It’s called the seller’s disclosure for a reason

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One Response to It’s called the seller’s disclosure for a reason

  1. Rick DeVoss says:

    The point made by this posting is relevant, but I thought maybe it would go a bit further.
    A) Anytime the SDN is filled out by the seller in advance of the buyer signing a contract, the seller should be asked to update the information on the form. (I’ve seen cases where it is obvious to the buyer that the info on the form is not current with the condition of the house.)
    B) The law says the seller has to give the SDN to the buyer. It is Not a part of a contract, even though our contracts acknowledge that the form has been, or will be, given to the buyer.
    C) There is no law or rule that says the buyer has to give the form back to the seller, or the seller’s broker, after the buyer signs it. ~This habit by listing brokers needs to stop. ~When are we going to realize that the contract says that the form was provided by the seller, and it is not our responsibility to document anything else?
    D) There have been remarks placed in MLS stating that an offer would not be accepted by the listing broker unless a signed SDN accompanied the offer. ~This is a violation of the agent’s fiduciary duty to present All offers to the seller. And such a policy by a listing broker has no basis in TREC rules or TAR policies.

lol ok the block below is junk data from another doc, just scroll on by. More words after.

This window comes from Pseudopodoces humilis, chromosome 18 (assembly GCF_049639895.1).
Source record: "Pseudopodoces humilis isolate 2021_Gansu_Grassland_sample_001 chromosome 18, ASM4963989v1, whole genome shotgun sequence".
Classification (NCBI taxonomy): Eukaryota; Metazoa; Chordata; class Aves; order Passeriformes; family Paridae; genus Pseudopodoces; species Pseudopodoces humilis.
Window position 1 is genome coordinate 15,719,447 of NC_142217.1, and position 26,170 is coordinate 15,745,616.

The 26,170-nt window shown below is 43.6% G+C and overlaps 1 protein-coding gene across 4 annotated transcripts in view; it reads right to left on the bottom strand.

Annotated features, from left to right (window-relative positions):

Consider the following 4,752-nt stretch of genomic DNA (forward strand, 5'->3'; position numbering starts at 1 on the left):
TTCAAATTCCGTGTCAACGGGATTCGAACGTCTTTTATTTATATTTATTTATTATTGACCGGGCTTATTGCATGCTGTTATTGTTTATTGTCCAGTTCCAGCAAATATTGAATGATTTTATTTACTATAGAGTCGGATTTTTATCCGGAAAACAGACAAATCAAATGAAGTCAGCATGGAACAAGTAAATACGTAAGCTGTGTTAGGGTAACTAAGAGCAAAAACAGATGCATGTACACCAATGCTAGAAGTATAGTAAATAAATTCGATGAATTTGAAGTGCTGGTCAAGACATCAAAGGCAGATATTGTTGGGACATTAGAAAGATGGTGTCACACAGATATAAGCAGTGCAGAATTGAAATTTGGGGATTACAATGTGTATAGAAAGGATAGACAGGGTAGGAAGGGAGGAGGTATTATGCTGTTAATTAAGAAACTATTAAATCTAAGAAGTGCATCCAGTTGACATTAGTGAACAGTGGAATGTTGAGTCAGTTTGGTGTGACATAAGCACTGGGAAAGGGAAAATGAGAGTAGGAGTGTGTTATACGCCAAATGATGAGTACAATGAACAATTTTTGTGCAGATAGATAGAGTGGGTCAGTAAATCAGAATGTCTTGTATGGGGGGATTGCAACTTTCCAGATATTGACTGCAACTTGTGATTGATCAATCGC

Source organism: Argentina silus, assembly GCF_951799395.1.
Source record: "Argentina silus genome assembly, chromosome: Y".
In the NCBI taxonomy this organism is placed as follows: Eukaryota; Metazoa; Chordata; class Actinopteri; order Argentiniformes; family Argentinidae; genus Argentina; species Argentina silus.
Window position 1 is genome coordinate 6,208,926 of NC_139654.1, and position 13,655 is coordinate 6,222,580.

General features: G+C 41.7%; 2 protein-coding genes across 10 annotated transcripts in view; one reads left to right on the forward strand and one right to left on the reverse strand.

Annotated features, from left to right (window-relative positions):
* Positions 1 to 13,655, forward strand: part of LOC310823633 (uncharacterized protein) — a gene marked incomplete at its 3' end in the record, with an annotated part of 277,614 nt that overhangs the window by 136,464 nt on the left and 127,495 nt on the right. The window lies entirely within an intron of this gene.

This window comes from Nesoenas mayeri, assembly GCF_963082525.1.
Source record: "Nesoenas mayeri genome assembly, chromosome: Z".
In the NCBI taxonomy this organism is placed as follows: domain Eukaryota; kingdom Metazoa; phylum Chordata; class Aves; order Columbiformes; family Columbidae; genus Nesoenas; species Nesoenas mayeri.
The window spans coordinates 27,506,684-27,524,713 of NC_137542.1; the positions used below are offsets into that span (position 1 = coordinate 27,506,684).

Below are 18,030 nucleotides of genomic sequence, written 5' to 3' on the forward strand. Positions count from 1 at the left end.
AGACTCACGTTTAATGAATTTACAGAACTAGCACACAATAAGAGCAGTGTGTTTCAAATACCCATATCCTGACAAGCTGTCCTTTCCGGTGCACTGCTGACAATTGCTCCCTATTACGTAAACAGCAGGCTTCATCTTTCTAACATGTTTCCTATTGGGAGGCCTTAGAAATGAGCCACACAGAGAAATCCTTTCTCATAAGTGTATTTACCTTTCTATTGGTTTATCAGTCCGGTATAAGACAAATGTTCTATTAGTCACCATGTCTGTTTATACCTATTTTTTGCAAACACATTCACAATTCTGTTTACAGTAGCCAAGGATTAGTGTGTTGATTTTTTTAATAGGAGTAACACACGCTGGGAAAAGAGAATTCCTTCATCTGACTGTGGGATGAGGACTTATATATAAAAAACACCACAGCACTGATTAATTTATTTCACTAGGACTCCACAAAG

E) Somebody put a “signature block” for the buyer on the SDN form. Since the burden of the law is on the seller, there would seem to be no requirement for a buyer to sign it. It is Not a contract, and the buyer is agreeing to nothing. ~We as agents need to remember that Paragraph 7 of our TREC contract says that the seller’s obligation has been met when the contract is executed.

    None of our rules require an agent to do anything with that form, and the “form” itself is not even dictated by Texas Law. It simply says that the seller has to provide the buyer with all the information known about the property.

    Like

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